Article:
I just wanted to share these excerpts from the stories at folklore (such an aptly named site). If you ever find yourself yearning for some inspiration on one of those hot October afternoons when your head seems to be a basket full of bad wiring and a coffee just won’t do it, go over to folklore.org and see how things ought to be. Seriously. You will be amazed at what a well-written journal entry about some guys with a solder gun in one hand and a pineapple pizza in the other working to get an image of Uncle Scrooge to display on a monitor with just 192 scan lines will do to you :-):

In May of 1981, Steve complained that our offices didn’t seem lively enough, and gave me permission to buy a portable stereo system for the office at Apple’s expense. Burrell and I ran out and bought a silver, cassette-based boom box right away, before he could change his mind. After that we usually played cassette tapes at night or on the weekends when there was nobody around that it would bother.
—Andey Hertzfeld (January 1981)

When I started on the project in February 1981, I was given Jef’s old desk in the office next to Bud’s. Desk by desk, Texaco Towers began to fill up, as more team members were recruited, like Collette Askeland to lay out the PC boards, or Ed Riddle to work on the keyboard hardware. When George Crow started, there wasn’t an office available for him, so he set up a table in the common foyer and began the analog board design there.
—Andey Hertzfeld (January 1981)

After a while, surviving the first few game levels was pretty easy, unless you had been up all night programming or something. The Defender machine was probably a pretty good objective measure of one’s current mental capacity. “Gee, I can’t even get through level 2! I guess it’s time to get some sleep.” Better to put in a bad performance on the defender game than mess up the current programming task, or start down the wrong path on some hardware design.
—Donn Denman (September 1983)

This one’s a bit longer than the others, but it is absolutely a must read. It’s about this arcade game called “Defender,” where…Just read on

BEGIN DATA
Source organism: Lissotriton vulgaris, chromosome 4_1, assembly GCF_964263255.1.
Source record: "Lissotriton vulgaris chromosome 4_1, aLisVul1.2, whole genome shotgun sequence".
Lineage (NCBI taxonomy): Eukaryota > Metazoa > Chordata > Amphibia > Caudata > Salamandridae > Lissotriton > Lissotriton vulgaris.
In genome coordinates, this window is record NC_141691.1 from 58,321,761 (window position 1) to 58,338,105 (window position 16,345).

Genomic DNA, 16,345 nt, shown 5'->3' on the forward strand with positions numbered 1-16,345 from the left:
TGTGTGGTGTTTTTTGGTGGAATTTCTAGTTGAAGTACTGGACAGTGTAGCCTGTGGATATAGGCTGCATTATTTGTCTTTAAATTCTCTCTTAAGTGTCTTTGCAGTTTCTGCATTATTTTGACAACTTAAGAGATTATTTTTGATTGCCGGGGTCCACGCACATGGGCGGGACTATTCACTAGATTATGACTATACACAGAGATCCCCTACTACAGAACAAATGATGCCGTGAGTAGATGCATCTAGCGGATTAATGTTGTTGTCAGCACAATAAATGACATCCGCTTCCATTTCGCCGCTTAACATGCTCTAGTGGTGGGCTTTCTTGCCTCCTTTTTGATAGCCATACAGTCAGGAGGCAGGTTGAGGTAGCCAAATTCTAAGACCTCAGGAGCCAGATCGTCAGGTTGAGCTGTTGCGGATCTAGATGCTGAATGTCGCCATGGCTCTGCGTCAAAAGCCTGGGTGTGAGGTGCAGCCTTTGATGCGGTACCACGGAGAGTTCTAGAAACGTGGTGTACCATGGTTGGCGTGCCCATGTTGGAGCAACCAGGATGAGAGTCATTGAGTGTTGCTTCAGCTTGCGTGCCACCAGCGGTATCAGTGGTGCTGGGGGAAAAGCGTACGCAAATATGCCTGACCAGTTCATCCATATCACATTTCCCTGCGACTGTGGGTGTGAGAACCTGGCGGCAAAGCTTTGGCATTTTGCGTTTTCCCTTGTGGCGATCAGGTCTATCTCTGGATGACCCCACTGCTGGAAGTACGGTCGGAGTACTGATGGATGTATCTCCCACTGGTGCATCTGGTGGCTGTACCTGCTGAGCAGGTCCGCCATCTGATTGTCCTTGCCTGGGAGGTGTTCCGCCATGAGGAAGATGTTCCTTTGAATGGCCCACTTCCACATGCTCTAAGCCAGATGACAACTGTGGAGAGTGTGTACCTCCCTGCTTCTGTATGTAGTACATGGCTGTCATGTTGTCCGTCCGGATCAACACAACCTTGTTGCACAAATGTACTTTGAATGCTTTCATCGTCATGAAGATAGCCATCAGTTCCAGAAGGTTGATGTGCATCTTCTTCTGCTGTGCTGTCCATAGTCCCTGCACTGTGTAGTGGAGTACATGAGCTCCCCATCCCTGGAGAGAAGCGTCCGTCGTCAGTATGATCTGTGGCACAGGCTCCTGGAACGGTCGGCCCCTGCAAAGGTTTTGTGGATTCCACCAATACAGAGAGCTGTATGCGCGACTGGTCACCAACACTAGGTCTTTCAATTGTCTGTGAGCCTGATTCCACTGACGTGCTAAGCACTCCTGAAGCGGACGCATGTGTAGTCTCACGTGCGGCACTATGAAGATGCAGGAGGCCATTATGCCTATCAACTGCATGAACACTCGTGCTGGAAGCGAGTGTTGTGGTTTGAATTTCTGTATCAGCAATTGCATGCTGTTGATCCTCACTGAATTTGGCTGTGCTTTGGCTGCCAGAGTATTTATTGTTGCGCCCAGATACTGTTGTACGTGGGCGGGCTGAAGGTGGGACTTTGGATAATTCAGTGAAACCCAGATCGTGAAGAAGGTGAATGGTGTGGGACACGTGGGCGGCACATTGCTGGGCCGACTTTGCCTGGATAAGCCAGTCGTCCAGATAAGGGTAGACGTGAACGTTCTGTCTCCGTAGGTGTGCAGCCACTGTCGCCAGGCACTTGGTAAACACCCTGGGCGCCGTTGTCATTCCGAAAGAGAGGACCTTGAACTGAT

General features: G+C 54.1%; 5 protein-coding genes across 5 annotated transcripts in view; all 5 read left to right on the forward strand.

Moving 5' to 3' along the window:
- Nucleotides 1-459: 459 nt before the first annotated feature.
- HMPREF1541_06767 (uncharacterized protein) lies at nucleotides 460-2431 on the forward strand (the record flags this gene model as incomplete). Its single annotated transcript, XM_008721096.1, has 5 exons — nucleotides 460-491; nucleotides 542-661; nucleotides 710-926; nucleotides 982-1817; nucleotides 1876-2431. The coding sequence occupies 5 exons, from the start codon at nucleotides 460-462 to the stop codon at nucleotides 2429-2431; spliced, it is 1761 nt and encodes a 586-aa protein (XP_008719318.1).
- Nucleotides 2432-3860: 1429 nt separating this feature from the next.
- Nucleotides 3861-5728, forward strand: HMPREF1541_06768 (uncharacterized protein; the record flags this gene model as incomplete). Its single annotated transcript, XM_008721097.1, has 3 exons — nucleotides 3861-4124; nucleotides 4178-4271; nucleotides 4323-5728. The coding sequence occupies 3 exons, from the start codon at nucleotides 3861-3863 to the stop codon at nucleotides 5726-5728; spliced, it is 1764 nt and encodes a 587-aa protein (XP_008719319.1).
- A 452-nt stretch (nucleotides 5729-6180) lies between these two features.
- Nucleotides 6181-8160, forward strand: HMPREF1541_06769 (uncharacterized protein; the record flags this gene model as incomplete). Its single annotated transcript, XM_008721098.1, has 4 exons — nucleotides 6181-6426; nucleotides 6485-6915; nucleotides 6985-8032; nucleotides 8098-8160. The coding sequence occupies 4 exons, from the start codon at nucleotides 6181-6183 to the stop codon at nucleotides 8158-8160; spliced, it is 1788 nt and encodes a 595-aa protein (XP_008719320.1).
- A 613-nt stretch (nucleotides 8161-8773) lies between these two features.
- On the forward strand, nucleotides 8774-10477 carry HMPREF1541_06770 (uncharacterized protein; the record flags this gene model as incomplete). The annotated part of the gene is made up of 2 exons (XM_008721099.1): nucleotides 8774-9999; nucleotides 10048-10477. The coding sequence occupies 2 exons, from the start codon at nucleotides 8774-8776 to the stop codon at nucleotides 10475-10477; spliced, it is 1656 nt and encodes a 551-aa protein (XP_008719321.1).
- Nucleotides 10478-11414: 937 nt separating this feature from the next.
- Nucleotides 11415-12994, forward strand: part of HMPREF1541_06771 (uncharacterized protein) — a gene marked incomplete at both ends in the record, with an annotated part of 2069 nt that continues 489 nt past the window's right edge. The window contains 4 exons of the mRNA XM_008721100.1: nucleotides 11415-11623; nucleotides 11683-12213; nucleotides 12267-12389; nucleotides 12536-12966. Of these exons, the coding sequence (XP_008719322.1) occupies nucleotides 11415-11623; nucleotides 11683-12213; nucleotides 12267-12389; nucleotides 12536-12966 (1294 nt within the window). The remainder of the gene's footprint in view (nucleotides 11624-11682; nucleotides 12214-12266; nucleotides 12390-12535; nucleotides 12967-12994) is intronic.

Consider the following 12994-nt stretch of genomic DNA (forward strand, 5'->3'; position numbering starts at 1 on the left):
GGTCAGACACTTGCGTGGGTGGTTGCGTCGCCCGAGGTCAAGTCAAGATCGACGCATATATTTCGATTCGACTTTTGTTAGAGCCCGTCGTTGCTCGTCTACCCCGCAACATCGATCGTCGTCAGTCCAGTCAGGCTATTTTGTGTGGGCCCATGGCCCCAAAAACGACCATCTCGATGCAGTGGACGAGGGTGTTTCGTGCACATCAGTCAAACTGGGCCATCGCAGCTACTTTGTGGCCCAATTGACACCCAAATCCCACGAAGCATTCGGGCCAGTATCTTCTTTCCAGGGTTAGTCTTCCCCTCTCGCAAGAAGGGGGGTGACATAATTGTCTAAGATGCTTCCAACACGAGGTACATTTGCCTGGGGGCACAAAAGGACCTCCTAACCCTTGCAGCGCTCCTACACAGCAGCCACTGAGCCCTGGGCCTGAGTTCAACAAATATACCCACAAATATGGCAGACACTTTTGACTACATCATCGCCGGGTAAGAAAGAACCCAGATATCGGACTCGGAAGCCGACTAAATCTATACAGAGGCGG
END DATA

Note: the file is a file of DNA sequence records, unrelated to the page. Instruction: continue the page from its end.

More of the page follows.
The goal of Defender is to defend your humans from abduction by aliens. The evil green aliens drop down from the top of the screen and randomly pick up your humans, and try to bring them back up to the top of the screen. You control a ship and have to shoot the aliens, either before they grab a human, or during their rise up to the top of the screen. If an alien makes it to the top with a human, they consume him and become a vicious mutant, which attacks very aggressively. You start the game with ten humans, and if the last one dies, all the aliens become mutants, and they swarm in on your ship from all sides.

One day Burrell started doing something radical. Andy came by my cube and said “You’ve got to come see what Burrell’s doing with Defender.” “How can you innovate with a video game?” I wondered. I’d seen Burrell and Andy innovate on all kinds of things, but I couldn’t image how he could somehow step outside the box of a video game—the machine controlled the flow and dictated the goals. How could you gain some control in that environment?

We started up a new competition, and when Burrell’s turn came up, he did something that stunned me. He immediately shot all his humans! This was completely against the goal of the game! He didn’t even go after the aliens, and when he shot the last human, they all turned to mutants and attacked him from all sides. He glanced in my direction with a grin on his face and said “Make a mess, clean it up!” and proceeded to dodge the swarm of angry mutants noisily chasing after him. “Burrell’s not going to win this competition” I said to myself. “He’s not going to last long with a screen full of mutants!”